OpenUI5 boilerplate based on OLingo, JPA and Spring Boot
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README.md

OData Boilerplate

The OData Boilerplate combines OpenUI5 with Spring Boot, OLingo and JPA and allows you to easily and quickly boot up a JVM based OData app based on modeling your data model in using JPA.

For convenience, a base-diagram for the JPA diagram editor has been provided as well. Once your data model is finished, the application with update the database schema of the connected database on first run. After every change and restart, the application will attempt to alter the database schema according to the changes detected in the JPA model.

By default, the application comes with just one entity: Members, that is automatically populated with a few names from Application.java

Once the application is running, you can browse to http://localhost:8080 to run the sample OpenUI5 application that is using the OData service. The service itself is available from http://localhost:8080/odata.svc

Features

  • Deploys on any VM, including Tomcat, HANA Cloud Platform, Azure, but also on plain Java using built-in Tomcat
  • Full CRUD support on all JPA entities
  • Feature-complete OData v2 support, including $filter, $expand, $select, $count, $top, etc
  • Language dependent annotation support for Smart controls (through i18n.properties files)
  • Connects to most SQL databases, including SQL server, HANA, MySQL, HSQLDB, Derby
  • Automatically creates database schema based on JPA model

Prerequisites

To be able to run this application, you need Java JDK 1.7 (or higher) and Maven.

Installation

To install the boilerplate, you can just clone this repository to your computer.

After cloning it, set the connection parameters to connect to a database in application.properties

Usage

To run the application just enter mvn spring-boot:run -P jar

To stop the application press control-C

To build a jar run mvn clean package

To run the jar mvn -jar target/odata-0.1.0.jar

HANA Cloud Platform

The boilerplate is compatible with both the local as well as the cloud-runtime of HANA cloud platform and will compile to a WAR when Maven profile 'hcp' is selected (which happens to be the default ;).

When the application is run on the HCP cloud, it will automatically connect to the default database connection and start updating the database schema there. It is of couse still possible to connect the Java application to another data-source using the cockpit.

When you run the application from Eclipse on a local HANA Cloud Platform runtime, the site will be available on http://localhost:8080/odata. Also, through configuration of web.xml, authentication is switched on. When you run the application on a local HCP runtime without modifying web.xml, you need to add a user to your local server. You can do this by double clicking your HCP local server and adding a user to the 'users' tab.

Azure

To get the application running on Azure, it is probably easiest to compile the app to a jar using mvn -P jar, After that, you can just pick up the jar file from the target directory and FTP it into an Azure web application. To make Azure aware of the jar file, point the web.config to the jar file, as described on this page: https://azure.microsoft.com/documentation/articles/web-sites-java-custom-upload/#springboot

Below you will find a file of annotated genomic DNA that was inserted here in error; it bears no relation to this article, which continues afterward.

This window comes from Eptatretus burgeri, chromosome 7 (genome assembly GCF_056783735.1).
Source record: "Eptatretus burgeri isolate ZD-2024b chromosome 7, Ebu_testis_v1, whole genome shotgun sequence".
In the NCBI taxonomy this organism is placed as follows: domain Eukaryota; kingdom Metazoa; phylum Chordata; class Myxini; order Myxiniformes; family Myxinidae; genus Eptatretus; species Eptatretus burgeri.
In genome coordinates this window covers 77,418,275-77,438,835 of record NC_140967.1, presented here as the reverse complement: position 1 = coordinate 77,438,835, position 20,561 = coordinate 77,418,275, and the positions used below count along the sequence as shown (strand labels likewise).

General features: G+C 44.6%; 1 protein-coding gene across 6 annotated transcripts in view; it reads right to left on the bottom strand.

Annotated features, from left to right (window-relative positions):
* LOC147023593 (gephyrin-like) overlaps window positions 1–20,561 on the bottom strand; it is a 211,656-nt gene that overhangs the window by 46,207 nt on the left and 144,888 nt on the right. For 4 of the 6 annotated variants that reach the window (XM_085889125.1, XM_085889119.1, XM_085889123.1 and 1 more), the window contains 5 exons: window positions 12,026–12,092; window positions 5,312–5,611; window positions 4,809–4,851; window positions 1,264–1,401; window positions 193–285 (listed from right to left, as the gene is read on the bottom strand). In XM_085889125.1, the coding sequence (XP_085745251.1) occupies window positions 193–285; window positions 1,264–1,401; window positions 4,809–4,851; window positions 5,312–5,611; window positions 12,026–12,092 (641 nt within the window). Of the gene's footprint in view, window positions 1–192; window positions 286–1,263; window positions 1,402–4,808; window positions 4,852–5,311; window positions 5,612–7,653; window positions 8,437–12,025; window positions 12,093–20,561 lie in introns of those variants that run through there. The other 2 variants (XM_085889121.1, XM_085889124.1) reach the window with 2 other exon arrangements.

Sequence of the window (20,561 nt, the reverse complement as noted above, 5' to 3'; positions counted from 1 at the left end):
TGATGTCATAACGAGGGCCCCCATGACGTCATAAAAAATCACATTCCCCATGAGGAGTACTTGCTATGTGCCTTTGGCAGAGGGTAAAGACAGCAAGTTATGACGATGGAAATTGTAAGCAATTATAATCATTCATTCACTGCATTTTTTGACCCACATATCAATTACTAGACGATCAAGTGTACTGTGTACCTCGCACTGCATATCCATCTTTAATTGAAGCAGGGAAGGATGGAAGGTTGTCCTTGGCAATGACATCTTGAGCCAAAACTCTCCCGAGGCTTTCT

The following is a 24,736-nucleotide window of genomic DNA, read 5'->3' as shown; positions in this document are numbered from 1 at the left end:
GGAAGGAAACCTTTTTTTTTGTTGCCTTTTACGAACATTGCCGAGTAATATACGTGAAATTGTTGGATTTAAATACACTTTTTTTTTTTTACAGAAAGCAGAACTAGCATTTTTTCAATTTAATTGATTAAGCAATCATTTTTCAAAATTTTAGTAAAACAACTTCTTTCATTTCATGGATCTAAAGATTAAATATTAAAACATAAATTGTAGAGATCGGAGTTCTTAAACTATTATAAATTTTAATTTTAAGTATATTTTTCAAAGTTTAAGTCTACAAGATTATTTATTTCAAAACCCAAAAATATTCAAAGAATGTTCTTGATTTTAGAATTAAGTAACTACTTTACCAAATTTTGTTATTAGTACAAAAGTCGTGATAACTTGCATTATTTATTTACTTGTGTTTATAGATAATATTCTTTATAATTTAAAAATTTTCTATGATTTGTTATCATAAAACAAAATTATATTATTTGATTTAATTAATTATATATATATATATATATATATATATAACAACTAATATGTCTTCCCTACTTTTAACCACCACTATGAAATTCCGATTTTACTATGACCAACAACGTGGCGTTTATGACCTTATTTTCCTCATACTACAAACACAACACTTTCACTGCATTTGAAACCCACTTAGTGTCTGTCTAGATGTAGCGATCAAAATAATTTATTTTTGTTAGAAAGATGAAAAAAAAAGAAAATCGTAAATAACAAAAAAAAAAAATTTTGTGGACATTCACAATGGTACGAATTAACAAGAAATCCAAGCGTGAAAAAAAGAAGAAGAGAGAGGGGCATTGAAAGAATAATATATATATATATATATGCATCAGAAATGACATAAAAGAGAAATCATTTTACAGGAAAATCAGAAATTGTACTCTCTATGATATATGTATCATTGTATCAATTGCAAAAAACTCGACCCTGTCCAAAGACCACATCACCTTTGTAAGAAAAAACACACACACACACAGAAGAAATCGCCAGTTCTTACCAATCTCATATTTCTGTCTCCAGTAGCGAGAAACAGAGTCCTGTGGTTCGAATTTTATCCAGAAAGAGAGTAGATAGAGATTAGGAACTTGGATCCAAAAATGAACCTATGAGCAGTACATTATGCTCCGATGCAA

To make the logging go into the right directory, make sure this line is present in the application.properties file in the resources directory: logging.path = D://home//LogFiles. You may also want to remove the logback.xml from the resources directory, which is required for HANA Cloud Platform, but not for Azure.

Respository package

The only reason that the repository package is there, is because I liked the boilerplate to create some initial (demo/test) data on first launch. However, if you don't need this, it is safe to remove the repository package. It is not necessary to create a repository class for every entity in the model and only modelling entity classes will suffice when you just want to have tables in the database and expose them through OData.

Annotations

There are some limited (for now) features to add annotations allowing you to leverage smart controls and templates. At this moment it is possible to add annotations on attribute level by applying the @Sap annotation and/or @SAPLineItem just before the attribute definition, e.g.:

@Sap(filterable=true, sortable=true)
@SAPLineItem
private String lastName;

The sap:label annotation with a language dependent label is automatically added, if the label has been defined in an i18n table in the resources directory. i18n-tags should be formatted according to . notation, for example: Member.LastName=Achternaam. A sample i18n table has been provided in the boilerplate.

Applying the @SAP annotation will result in SAP annotations being added in an almost similar to what SAP Gateway would do:

<Property
	Name="LastName" Type="Edm.String"
	sap:label="Achternaam"
	sap:filterable="true" sap:updatable="false" sap:sortable="true" sap:creatable="false"
	xmlns:sap="http://www.sap.com/Protocols/SAPData"/>

Applying the @SAPLineItem annotation will add the annotated property to the UI.LineItem section, which contains the default fields show in the Smart Table control.

Please note that the annotations feature is not complete, but can very easily be extended when you leverage the boilerplate logic provided in JPAEdmExtension.

Contributing

  1. Fork it!
  2. Create your feature branch: git checkout -b my-new-feature
  3. Commit your changes: git commit -am 'Add some feature'
  4. Push to the branch: git push origin my-new-feature
  5. Submit a pull request :D

Example

To have a look at the boilerplate output, please have a look at any of these urls:

License

This software is published under MIT license.

Please refer to LICENSE.TXT for more details